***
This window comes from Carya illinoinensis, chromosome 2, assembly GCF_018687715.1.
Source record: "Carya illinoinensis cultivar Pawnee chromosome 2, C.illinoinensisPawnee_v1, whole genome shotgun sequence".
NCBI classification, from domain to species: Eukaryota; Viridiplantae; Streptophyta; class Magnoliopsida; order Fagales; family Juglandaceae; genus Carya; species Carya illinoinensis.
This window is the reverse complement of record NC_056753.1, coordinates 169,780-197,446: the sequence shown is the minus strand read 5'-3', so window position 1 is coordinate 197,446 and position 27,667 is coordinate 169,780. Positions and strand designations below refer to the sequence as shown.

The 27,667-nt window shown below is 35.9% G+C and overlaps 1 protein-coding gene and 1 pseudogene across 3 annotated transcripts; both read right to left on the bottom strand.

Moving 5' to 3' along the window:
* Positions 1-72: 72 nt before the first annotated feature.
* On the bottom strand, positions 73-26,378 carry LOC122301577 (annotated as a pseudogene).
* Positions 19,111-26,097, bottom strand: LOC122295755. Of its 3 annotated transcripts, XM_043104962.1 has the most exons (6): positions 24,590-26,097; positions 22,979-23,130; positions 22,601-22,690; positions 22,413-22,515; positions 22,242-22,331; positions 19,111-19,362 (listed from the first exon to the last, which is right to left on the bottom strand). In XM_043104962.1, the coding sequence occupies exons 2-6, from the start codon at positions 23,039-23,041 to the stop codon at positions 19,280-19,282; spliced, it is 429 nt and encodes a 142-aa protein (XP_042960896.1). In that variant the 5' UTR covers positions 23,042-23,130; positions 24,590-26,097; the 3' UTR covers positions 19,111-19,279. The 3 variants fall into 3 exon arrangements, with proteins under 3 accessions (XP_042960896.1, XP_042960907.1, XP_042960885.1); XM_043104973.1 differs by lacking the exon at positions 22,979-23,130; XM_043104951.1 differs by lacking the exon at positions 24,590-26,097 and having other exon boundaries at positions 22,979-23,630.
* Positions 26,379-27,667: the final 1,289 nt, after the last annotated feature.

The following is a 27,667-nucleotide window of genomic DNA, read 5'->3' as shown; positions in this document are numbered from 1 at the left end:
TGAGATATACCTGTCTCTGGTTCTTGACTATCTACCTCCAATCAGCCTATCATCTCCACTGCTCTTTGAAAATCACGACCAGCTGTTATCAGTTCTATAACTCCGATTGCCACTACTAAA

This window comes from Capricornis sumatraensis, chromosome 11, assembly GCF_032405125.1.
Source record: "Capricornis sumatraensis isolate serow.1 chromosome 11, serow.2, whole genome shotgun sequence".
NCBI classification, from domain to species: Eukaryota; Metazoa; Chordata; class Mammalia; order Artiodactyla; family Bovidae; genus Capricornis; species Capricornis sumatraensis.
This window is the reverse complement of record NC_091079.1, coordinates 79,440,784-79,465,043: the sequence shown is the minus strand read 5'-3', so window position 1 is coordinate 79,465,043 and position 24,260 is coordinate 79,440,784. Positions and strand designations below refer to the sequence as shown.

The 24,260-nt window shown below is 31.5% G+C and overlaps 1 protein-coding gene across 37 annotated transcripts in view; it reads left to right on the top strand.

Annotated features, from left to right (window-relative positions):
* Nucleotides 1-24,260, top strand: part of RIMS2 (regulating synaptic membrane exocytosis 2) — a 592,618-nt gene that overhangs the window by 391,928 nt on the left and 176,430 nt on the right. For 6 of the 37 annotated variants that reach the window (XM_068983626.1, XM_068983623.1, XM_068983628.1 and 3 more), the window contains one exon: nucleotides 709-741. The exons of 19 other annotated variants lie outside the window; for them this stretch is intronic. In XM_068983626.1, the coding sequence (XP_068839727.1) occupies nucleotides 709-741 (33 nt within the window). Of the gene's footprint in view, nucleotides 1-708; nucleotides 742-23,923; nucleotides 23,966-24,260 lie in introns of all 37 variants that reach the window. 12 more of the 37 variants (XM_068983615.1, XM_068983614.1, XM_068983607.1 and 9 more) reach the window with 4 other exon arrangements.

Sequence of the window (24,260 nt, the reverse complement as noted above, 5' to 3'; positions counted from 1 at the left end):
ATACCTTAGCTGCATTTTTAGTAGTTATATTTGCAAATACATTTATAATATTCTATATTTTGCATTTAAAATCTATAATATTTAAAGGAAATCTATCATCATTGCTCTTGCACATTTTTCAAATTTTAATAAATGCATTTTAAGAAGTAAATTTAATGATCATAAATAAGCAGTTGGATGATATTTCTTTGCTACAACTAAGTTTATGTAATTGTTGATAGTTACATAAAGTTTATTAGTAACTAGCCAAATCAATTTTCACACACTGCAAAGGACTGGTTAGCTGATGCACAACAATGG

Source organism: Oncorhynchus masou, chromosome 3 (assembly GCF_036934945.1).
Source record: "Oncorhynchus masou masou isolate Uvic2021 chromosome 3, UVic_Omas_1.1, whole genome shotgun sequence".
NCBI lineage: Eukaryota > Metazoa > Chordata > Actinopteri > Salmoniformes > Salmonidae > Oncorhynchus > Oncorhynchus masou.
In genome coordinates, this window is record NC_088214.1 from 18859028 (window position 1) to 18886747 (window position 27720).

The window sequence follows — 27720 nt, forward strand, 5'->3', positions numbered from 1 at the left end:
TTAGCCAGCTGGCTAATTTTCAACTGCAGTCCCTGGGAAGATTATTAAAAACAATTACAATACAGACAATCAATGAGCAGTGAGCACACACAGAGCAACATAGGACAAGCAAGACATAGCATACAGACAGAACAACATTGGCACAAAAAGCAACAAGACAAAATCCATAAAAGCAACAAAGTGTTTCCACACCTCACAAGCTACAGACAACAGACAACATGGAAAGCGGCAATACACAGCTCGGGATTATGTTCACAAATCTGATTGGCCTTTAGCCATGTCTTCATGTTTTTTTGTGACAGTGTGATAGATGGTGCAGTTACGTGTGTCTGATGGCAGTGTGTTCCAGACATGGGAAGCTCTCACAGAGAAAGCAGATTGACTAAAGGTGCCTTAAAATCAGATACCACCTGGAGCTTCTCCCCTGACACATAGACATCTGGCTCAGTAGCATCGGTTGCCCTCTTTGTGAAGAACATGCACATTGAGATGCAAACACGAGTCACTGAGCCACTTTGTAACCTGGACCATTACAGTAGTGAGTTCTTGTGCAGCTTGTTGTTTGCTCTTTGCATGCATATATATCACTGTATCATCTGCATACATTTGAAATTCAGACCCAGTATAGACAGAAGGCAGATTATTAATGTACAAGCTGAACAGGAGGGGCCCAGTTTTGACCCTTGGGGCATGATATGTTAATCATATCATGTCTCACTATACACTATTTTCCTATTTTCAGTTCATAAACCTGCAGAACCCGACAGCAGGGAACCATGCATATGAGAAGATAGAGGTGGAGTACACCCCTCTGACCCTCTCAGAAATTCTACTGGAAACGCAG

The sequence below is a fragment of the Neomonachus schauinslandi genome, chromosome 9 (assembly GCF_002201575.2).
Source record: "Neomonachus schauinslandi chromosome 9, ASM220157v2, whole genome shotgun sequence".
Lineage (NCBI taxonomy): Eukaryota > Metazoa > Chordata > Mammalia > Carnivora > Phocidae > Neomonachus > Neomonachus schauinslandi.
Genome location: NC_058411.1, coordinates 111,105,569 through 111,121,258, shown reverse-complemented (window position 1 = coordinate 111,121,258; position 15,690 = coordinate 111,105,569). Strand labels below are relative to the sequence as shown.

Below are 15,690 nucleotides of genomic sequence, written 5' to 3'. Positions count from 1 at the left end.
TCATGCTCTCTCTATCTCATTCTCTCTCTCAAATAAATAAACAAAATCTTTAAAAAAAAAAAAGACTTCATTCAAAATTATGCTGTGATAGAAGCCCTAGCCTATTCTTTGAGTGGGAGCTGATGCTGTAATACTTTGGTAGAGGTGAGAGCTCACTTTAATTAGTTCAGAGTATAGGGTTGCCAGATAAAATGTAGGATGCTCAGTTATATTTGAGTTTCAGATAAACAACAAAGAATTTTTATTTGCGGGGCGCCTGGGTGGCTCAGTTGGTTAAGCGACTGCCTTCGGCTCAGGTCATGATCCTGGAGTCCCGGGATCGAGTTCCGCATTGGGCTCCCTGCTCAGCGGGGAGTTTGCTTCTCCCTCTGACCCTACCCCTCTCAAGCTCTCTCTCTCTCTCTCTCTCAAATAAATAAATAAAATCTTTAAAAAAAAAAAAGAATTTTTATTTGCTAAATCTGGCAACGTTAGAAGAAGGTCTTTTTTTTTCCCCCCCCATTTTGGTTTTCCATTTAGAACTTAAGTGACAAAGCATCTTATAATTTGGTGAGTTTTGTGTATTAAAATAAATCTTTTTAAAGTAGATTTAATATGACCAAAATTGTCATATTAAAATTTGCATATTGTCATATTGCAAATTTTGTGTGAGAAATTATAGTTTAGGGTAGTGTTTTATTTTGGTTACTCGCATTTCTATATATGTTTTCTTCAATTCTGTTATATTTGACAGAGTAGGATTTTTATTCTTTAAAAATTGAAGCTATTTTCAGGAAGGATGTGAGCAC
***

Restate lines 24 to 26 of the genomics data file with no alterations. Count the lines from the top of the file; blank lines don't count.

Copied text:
NCBI lineage: Eukaryota > Metazoa > Chordata > Actinopteri > Salmoniformes > Salmonidae > Oncorhynchus > Oncorhynchus masou.
In genome coordinates, this window is record NC_088214.1 from 18859028 (window position 1) to 18886747 (window position 27720).

The window sequence follows — 27720 nt, forward strand, 5'->3', positions numbered from 1 at the left end: